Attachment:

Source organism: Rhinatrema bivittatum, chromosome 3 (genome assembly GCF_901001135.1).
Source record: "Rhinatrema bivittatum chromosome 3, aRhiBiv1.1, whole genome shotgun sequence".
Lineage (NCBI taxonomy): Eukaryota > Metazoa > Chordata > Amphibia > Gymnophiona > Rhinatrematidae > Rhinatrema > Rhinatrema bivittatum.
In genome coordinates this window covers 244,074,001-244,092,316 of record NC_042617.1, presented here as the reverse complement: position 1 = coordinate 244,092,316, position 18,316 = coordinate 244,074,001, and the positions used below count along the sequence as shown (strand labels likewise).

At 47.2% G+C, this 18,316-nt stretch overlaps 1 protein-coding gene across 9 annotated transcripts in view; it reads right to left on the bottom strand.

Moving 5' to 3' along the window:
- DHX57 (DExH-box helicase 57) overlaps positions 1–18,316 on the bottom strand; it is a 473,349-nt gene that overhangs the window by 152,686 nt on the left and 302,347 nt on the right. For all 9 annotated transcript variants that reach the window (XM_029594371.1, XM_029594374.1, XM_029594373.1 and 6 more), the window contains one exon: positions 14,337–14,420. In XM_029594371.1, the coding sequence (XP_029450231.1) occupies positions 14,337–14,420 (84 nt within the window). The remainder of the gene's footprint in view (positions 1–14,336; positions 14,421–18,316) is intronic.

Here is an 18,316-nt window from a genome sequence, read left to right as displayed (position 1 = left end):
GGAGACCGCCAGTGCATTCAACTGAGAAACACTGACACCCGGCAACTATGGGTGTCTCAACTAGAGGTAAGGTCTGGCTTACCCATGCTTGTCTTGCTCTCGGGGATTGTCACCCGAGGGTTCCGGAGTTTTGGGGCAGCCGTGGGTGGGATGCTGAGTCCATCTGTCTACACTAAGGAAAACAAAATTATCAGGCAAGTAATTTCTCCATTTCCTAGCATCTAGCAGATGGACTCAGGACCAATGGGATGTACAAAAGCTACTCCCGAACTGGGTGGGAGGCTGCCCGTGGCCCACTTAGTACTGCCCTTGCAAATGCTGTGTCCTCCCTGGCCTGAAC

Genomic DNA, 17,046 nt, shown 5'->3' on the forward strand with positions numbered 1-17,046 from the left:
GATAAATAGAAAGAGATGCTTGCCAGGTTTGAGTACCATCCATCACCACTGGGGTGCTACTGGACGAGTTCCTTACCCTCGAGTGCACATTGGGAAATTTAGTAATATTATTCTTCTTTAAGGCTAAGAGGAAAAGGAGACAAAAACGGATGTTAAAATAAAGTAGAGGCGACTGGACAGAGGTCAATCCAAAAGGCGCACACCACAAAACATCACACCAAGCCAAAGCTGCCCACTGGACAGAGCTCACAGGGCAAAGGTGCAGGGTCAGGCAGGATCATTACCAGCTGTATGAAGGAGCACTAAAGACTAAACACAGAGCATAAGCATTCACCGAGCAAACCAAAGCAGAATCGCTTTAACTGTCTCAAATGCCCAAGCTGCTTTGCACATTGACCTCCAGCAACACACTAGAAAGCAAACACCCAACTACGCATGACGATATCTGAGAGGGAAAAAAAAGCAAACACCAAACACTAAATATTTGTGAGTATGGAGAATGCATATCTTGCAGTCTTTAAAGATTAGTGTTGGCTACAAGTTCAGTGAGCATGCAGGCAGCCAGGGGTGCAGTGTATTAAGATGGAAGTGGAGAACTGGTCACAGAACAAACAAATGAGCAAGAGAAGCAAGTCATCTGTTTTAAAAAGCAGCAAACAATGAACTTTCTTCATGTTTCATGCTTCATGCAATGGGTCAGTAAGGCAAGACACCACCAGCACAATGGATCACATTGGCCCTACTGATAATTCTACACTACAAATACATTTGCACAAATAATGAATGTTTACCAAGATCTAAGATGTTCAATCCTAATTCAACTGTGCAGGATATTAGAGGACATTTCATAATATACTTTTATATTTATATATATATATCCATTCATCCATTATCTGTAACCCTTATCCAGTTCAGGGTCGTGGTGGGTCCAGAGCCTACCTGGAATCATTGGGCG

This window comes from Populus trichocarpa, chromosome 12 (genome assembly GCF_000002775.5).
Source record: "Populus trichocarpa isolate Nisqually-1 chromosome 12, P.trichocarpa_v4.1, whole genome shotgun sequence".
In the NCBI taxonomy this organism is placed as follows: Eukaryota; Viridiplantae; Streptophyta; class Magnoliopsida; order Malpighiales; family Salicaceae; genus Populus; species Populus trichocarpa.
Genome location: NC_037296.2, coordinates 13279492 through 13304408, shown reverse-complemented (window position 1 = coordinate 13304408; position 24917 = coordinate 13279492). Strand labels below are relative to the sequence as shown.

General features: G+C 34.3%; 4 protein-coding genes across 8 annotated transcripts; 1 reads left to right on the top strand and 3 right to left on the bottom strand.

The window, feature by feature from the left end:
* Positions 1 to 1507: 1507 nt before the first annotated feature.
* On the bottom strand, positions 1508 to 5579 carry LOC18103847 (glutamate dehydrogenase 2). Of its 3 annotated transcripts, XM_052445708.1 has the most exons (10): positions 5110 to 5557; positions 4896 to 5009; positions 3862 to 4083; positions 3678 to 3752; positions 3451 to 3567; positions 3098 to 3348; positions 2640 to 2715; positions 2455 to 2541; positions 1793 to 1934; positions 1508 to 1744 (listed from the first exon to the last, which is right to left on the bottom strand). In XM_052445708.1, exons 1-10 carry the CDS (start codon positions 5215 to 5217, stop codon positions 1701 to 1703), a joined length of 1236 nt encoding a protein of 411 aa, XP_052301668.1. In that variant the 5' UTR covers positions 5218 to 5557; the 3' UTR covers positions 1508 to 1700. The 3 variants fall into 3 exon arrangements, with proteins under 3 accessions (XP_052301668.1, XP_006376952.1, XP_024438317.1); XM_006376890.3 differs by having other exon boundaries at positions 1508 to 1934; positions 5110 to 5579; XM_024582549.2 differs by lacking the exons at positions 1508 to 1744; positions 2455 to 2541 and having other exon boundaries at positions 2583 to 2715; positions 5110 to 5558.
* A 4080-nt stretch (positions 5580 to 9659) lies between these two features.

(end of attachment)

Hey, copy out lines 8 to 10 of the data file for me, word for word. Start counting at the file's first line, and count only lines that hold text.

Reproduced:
Here is an 18,316-nt window from a genome sequence, read left to right as displayed (position 1 = left end):
GGAGACCGCCAGTGCATTCAACTGAGAAACACTGACACCCGGCAACTATGGGTGTCTCAACTAGAGGTAAGGTCTGGCTTACCCATGCTTGTCTTGCTCTCGGGGATTGTCACCCGAGGGTTCCGGAGTTTTGGGGCAGCCGTGGGTGGGATGCTGAGTCCATCTGTCTACACTAAGGAAAACAAAATTATCAGGCAAGTAATTTCTCCATTTCCTAGCATCTAGCAGATGGACTCAGGACCAATGGGATGTACAAAAGCTACTCCCGAACTGGGTGGGAGGCTGCCCGTGGCCCACTTAGTACTGCCCTTGCAAATGCTGTGTCCTCCCTGGCCTGAAC

Genomic DNA, 17,046 nt, shown 5'->3' on the forward strand with positions numbered 1-17,046 from the left: